Why do web sites (affiliate, Adsense or other) get penalized or dropped in rankings on Google? Is it really just because Google wants to penalize the little guy for trying to make a living from home? A lot of people would have you believe that. I don’t believe this, and I guess I am one of the few people that think Google are trying to make their search results better. Whenever I say this, I get a lot of emails telling me that I am wrong, from people who have had “high quality” sites that “have done nothing wrong”, get penalized. I even wrote a report (Affiliate Site Autopsy) that analyzed 5 such sites in detail, and all of them had VERY good reasons for being penalized.
Incidentally, I don’t recommend you buy that book now, as I will be updating it with more information and releasing it as a cheaper Kindle book later this year. For those that cannot wait for that release, I have decided to do an affiliate site autopsy in my newsletter. This will be serialized over the next few weeks, starting today.
In a previous post, I wrote about the problems with backlinking in 2014. In response to that post, I had a comment from a long time subscriber who said:
In response to this first part of his comment, I’d like to say that I didn’t say “just quality content” was all that was necessary. What I actually said was:
“Isn’t it time we all go back to basics and concentrated on the one thing you know Google wants? Quality content and providing your visitors with stuff they want to read, interact with, bookmark and share with their friends! Either that, or find another source for your traffic”.
The bit in bold is equally important as the quality content, and the two don’t always go hand in hand.
However, don’t think I am having a go at the commenter. I am not. Glenn is a long-time subscriber to my newsletter, and has bought some of my products. I know that he is extremely frustrated, as are so many.
In the last year or two, Google didn’t so much move the goalposts for SEOs, they removed the altogether for certain activities. The things that Google tolerated 2 years ago are no longer tolerated. Whereas Google previously ignored certain activities (like backlinking for ranking) and just took away any benefits that behaviour gave a webmaster, now they penalize it. And it’s not just a penalty for that activity going forward, it’s a retrospective penalty. If at any point in the history of your site you engaged in “web spam”, your site could be penalized for it. Google are saying clean up your site, or don’t expect free traffic.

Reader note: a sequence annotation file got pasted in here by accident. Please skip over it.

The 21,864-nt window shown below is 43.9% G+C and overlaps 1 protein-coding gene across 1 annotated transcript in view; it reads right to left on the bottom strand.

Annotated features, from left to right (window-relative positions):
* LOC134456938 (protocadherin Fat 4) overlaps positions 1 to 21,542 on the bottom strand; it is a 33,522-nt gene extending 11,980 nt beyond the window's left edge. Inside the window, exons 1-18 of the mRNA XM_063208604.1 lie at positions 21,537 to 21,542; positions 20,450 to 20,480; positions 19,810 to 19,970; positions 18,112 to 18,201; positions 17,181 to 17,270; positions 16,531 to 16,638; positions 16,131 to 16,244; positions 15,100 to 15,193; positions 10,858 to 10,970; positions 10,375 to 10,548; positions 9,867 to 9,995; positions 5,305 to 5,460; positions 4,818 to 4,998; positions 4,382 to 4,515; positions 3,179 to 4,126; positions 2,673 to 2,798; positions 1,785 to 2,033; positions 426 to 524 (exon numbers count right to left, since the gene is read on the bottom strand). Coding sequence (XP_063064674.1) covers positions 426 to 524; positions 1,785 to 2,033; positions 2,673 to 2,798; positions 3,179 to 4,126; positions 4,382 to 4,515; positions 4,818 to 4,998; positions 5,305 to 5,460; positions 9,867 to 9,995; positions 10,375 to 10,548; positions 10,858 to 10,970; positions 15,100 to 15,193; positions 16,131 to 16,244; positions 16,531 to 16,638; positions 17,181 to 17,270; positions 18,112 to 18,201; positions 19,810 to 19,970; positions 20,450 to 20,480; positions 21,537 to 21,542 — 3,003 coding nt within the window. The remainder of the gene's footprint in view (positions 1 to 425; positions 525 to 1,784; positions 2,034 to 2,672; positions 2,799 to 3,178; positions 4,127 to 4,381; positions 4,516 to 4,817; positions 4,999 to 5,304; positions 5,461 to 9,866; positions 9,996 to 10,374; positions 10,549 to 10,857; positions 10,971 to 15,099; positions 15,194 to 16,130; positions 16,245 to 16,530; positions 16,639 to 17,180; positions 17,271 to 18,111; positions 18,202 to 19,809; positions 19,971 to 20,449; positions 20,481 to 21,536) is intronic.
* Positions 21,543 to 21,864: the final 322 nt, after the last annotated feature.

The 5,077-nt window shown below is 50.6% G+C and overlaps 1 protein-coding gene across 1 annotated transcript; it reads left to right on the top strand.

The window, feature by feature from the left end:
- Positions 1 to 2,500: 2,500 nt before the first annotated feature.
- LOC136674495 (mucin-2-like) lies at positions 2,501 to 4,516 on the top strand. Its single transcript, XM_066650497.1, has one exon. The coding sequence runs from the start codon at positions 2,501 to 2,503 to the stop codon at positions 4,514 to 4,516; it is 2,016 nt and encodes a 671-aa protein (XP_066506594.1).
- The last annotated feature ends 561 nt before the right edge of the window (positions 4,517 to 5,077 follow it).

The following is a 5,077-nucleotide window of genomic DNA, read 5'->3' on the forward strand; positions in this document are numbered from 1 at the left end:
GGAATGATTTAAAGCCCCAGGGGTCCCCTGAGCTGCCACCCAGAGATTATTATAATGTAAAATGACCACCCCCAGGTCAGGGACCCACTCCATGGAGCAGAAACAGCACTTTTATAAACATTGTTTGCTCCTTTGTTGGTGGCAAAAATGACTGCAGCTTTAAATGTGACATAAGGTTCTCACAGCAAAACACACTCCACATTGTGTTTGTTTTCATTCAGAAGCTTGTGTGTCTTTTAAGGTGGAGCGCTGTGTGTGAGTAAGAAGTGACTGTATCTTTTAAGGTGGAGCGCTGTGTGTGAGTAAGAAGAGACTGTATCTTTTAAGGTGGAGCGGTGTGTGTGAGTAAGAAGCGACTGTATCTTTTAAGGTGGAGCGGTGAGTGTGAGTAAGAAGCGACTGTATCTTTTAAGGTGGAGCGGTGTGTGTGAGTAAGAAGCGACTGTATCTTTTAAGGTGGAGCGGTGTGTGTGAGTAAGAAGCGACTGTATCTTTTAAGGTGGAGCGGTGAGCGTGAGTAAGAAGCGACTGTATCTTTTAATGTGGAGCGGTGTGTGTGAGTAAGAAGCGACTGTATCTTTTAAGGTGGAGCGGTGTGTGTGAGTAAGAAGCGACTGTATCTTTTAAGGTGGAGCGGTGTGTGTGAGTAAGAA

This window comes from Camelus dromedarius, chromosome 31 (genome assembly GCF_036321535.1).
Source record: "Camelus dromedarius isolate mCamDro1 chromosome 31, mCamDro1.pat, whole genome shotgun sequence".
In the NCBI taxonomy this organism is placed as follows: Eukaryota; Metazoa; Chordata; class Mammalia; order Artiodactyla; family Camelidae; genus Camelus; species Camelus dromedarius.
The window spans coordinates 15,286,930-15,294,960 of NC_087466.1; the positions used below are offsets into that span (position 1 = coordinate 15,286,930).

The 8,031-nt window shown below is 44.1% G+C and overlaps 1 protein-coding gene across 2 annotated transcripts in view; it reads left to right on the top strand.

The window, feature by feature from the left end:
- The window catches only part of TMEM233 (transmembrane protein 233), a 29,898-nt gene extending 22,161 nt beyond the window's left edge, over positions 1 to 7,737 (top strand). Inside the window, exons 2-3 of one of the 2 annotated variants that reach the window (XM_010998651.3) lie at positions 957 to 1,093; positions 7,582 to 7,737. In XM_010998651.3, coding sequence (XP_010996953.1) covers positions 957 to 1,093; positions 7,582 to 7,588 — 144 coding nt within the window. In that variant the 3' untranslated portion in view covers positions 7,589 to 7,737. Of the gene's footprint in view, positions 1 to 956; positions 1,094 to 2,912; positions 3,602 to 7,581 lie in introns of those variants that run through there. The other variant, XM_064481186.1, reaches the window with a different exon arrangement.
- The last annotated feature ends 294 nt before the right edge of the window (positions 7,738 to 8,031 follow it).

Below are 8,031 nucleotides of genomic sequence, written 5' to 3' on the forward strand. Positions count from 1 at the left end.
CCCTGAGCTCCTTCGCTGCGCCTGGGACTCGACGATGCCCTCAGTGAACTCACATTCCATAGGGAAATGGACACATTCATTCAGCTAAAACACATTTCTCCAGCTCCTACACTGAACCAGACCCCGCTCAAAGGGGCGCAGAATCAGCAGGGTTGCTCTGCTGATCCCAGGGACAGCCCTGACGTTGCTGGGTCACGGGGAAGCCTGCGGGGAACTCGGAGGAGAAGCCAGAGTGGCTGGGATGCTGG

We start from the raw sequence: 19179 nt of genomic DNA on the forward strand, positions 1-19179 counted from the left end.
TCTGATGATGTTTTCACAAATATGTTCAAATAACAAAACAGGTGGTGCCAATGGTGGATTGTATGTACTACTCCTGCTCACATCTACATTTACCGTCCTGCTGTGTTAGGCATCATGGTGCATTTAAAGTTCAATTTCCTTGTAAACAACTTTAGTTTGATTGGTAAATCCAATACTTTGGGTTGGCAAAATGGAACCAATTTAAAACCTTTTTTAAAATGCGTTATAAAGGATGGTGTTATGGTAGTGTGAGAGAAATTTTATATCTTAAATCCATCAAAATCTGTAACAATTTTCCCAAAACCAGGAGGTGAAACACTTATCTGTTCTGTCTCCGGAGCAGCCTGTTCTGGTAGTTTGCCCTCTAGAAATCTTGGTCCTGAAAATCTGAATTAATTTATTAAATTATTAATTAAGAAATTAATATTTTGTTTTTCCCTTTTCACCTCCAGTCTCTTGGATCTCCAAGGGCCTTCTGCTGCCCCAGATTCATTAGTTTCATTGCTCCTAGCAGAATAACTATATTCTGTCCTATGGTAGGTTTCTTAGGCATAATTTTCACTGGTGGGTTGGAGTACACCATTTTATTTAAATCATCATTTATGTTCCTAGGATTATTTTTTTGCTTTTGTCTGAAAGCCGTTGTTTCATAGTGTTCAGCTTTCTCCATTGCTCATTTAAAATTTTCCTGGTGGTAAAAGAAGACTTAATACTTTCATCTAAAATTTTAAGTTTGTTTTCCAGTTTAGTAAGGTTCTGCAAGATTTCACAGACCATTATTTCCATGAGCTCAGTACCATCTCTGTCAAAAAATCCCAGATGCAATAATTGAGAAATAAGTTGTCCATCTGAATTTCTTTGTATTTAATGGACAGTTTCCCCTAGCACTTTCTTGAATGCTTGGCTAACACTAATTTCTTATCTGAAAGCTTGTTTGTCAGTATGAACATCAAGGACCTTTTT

OK, back to Glenn. In his comment, he said:
So Glenn researched and wrote his own content, and got compliments and even an offer to buy his site. I haven’t looked at the content in details yet (I will look at it during the process of my affiliate site autopsy and show you the results), but the problem may not be the content itself. In his comments, we are getting a few clues to off site work he did, namely backlinks on Ezine Articles. He goes on to say:
Again, Glenn is talking about some off site activities that would not have helped his site ranking in the long term. The sad thing from this story is that he only started the really spammy backlinking 6 months before Penguin, the algorithm that was released to catch the spammy backlinkers.
In included that second paragraph to make a simple point. Contrary to common sense, taking the advice from someone on the Adsense team is not always a good idea. They will also tell you to put more ads on your site, yet these things can actually cause you problems with Google search. Google Adsense and Google Search are two separate entities in my mind, and over the years I‘ve seen enough conflicting advice given by these two sources to believe that you should never take advice from the Google Adsense team if that advice is about how to make more money with them.
From everything Glenn told me in his comments, I have a feeling that the problem with his site is not the site or its content. It’s much more likely to be toxic links pointing at his site. Something that confirms this to me is another point that Glenn made about his site. He said:
“I was not hit at all with Panda”
To me, Panda is related to onsite content quality, and Penguin is related to backlinks and over-optimization. If the site was not hit by Panda, the content was at least good enough not to have been penalized when it was first released.
In the next few posts in this series, I will go through the site carefully, investigating on-site and off-site factors. I’ll post everything I find, good or bad (and after a quick look at the site, there is a lot to like about it). If you want to take a quick look at the site now, you can find it at: